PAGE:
If you’re in Baltimore, you’re likely to eat crabs. Crab bisque, soft-shell crab, steamed crabs, king crab, snow crab, and of course, crab cakes. But locals and visitors alike, are finding it quite expensive to satisfy their crab cravings.
The entire crab industry and its consumers are hurting. Last winter, President Donald Trump’s Department of Homeland Security changed the H-2B system, the foreign-worker visa program, leaving many businesses without the seasonal crab fishermen who handpick the crab sold in restaurants and supermarkets.
The shortage of H-2B visas has not only affected the picking houses but the many businesses who sell crab meat. A spike in market prices – a jumbo lump of crab meat sells double the price now.
Cho’s Sea Garden, a shop inside Lexington Market in Baltimore, sells their crab meat at $39.95.
“It’s $40 for jumbo lump,” said Stacy Atkinson, a Cho’s Sea Garden customer. “You used to be able to get crab meat for about $15 to $20 at the most.”
For over 25 years, crab houses have been bringing workers from Mexico through this program that lets them live and work in the United States from April to the end of November. These workers then return home in the winter.
Instead of the usual first-come, first-served system previously in place, the temporary worker visas are now distributed through a lottery. The number of visas issued nationwide capped at 33,000, when 81,000 applications were received.
If $40 a pound doesn’t startle you, another shop at Lexington Market, Faidley’s Seafood, sells their steamed crabs at $75 per pound – each crab weighing at about a quarter pound to a pound.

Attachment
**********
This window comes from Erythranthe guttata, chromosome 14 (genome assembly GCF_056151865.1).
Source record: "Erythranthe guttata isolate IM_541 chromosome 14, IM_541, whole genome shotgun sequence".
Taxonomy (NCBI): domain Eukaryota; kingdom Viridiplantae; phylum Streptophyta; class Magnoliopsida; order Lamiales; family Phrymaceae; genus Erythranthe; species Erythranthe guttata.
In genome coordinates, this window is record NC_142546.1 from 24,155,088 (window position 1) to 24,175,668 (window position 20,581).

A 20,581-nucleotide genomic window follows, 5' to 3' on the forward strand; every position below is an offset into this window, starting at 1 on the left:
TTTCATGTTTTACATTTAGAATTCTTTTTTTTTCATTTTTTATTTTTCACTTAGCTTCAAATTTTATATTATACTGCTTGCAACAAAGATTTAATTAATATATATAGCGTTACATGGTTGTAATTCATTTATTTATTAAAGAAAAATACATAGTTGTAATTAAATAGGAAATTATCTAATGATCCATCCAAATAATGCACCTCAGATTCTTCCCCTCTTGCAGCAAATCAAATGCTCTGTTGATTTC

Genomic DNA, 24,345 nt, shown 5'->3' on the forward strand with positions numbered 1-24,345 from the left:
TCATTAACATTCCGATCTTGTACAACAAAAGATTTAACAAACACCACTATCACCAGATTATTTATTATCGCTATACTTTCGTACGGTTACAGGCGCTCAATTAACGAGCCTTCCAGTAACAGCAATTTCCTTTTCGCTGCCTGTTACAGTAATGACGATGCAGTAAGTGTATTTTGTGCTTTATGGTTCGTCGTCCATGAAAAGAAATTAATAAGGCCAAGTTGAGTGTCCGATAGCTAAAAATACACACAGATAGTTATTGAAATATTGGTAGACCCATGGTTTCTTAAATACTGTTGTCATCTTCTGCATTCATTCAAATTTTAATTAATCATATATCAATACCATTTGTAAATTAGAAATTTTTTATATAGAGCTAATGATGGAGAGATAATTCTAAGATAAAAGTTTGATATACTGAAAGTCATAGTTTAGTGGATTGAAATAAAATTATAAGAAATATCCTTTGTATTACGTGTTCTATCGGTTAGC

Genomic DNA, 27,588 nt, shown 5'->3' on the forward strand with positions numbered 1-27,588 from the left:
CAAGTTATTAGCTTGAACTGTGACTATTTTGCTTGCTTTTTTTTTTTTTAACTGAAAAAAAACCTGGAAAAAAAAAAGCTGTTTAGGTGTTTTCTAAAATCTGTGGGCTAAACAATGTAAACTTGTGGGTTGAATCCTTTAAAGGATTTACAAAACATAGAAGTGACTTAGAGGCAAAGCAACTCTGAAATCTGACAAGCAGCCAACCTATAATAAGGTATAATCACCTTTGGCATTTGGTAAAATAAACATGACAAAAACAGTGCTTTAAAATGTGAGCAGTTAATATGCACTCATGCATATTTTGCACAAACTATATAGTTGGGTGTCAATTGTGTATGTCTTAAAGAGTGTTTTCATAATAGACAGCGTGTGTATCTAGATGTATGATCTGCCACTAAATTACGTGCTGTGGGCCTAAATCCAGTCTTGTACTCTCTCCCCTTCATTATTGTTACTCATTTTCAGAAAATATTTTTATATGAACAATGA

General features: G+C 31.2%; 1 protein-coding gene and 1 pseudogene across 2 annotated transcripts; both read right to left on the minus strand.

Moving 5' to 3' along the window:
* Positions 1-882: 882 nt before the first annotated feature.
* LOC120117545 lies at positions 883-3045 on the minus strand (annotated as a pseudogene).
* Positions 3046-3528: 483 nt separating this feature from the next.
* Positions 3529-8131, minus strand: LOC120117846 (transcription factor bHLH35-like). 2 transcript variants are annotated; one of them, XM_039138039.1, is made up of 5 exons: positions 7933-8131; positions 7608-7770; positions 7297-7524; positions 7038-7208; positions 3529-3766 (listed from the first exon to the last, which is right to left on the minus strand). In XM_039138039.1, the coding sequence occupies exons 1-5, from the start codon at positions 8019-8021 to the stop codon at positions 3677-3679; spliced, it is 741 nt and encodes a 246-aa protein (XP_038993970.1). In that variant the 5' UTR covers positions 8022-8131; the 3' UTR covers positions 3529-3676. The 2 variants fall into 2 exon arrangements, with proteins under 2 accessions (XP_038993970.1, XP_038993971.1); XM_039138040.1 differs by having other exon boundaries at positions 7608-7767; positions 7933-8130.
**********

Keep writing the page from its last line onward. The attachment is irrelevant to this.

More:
U.S. Citizenship and Immigration Services spokesman Michael Bars said the changes in the H-2B program are meant to protect the interests of U.S. workers.
“We are committed to reforming employment-based immigration programs so they benefit the American people to the greatest extent possible,” he said in a statement for the Washington Post.
But Americans don’t want these jobs. Tedious, seasonal labor does not appeal to them. Businesses have tried to staff their facilities with locals but have not had success. They depend on the temporary worker program.
“This is not an immigration issue,” said Morgan Tolley, general manager of A.E. Phillips & Son on Hooper’s Island. “They come here, abide by the rules, they pay their state and federal taxes, their social security taxes, and they send the majority of their money home to support their family. They are a very important part of our local economies.”
Immigration Services thinks they are putting “America first” with these policies, but they are causing a crisis that is hurting Americans themselves – like dock workers and truck drivers.
“We can’t operate the way we’re going,” Tolley said. “I’ve had to let truck drivers go. I don’t need truck drivers if I don’t have the product.”
Businesses are pushing for more H-2B visas. This past May, the Trump administration made an additional 15,000 visas available but the demand is still not met – but with crabbing season already underway, is it too late?